Labor Secretary Alex Acosta passed off his "sweetheart" deal for accused child molester Jeffrey Epstein as being part of a different time before today's era where victims were treated better. Both MSNBC host Nicolle Wallace and former federal prosecutor Joyce Vance noted that 2008 was not that long ago.
"This was not 1910," Wallace said at the top of her show Wednesday.
Vance concurred that sex trafficking and pedophilia have always been significant crimes, whether it was a decade ago or today.
"Federal prosecutors obligation to protect child victims wasn't any different in 2007 and 2008 than it is today," she said. "I'm sorry if Acosta felt like the case would have been difficult to prosecute. I know his office. It's a fine office. They take on hard cases and get convictions every day."
She went on to say this isn't a "garden variety case" where a conviction would be difficult. In fact, there were a lot of things that were not examined by Acosta that he could have put in evidence.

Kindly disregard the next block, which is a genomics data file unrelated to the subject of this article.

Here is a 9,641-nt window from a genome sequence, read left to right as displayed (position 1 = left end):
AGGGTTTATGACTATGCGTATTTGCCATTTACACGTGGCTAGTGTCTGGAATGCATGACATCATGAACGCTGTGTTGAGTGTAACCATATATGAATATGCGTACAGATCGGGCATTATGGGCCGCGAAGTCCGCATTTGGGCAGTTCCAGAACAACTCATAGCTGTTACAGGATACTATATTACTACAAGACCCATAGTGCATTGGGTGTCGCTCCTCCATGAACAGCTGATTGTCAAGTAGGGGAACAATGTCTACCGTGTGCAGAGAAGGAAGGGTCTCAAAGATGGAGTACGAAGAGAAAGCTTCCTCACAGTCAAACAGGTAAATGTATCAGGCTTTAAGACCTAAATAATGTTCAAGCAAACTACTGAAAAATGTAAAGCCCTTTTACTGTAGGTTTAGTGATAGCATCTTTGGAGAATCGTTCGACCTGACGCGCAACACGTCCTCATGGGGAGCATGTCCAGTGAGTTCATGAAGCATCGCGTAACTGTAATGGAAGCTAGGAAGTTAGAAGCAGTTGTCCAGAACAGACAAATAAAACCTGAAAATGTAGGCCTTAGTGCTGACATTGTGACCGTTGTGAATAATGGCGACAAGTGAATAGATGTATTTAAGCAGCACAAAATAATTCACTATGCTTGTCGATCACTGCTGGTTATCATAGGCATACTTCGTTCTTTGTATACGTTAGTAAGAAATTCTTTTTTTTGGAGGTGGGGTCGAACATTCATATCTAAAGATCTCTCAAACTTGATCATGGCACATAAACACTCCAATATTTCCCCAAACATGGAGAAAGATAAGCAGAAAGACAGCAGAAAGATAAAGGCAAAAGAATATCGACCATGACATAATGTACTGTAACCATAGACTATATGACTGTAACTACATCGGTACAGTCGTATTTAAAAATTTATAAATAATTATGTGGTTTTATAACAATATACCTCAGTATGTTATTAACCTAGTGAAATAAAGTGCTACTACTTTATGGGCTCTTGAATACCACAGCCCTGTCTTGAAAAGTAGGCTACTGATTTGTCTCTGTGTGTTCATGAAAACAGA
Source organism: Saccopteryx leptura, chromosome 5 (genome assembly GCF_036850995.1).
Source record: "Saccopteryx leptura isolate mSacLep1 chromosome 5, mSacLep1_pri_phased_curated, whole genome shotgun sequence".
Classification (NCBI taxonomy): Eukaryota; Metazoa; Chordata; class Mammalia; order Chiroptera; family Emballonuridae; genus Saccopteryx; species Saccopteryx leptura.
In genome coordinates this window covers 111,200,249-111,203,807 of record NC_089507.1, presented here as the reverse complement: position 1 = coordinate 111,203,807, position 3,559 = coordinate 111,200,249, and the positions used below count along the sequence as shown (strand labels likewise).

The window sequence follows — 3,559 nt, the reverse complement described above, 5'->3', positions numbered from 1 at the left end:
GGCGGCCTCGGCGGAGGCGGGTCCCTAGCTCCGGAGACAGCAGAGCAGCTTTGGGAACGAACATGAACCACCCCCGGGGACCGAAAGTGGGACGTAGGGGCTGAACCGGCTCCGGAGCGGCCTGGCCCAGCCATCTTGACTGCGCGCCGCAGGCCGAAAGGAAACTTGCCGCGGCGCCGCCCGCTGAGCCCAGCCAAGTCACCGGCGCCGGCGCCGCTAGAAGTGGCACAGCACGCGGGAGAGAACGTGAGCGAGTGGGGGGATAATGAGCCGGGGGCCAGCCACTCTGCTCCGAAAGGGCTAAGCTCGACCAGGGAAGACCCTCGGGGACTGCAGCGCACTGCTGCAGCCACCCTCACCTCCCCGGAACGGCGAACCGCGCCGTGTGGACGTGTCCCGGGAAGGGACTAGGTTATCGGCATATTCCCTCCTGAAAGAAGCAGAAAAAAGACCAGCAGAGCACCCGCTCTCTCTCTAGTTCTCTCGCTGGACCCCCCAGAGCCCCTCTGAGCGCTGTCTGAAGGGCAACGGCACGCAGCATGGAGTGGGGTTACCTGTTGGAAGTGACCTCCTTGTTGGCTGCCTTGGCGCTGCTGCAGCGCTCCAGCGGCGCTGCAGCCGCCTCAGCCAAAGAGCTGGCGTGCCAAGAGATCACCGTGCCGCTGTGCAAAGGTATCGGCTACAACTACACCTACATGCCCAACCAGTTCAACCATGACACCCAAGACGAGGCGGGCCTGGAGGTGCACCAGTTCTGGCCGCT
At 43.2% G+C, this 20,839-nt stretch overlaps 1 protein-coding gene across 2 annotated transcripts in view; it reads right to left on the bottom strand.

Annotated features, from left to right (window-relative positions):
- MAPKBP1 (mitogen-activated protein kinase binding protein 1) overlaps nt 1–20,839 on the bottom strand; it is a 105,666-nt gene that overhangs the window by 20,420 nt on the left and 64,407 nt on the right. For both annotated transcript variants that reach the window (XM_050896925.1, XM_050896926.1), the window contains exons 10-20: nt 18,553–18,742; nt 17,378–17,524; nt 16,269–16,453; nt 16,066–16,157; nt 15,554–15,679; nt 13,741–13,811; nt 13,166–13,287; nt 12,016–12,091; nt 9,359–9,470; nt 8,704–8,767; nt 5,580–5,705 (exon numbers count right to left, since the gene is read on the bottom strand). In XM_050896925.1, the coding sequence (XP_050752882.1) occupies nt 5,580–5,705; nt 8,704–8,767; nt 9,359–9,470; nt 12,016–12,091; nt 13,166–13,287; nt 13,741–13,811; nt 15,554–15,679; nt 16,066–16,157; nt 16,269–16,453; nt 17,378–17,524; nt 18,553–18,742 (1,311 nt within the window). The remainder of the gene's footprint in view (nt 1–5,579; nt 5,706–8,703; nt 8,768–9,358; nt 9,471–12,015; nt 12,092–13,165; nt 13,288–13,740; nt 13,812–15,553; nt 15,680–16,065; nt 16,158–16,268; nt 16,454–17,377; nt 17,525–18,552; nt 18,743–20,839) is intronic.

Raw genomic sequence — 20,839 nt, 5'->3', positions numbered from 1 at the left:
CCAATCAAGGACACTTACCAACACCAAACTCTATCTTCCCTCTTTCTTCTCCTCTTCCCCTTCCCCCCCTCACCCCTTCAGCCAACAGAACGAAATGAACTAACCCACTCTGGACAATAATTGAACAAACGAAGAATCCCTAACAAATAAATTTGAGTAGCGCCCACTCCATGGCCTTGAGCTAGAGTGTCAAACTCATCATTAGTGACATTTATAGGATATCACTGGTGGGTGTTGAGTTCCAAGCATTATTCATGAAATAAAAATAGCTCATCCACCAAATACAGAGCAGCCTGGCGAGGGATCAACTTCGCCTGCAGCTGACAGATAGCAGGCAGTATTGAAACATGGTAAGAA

"There's no binary choice being made here," she continued. "If you don't have enough evidence of the face of these sorts of serious, credible allegations, you continue to investigate. So, when Acosta in the press conference today says how happy he is there's newly discovered evidence that permits the southern district of New York to prosecute Epstein, it's just appalling to hear that because that evidence was available, his investigators could have found it, he had local police investigators, he had the FBI. He simply cut the case off prematurely."
Vance continued: "And he frankly stared this case in the eye and blinked and walked away and let these victims down."
Watch Wallace's opener below: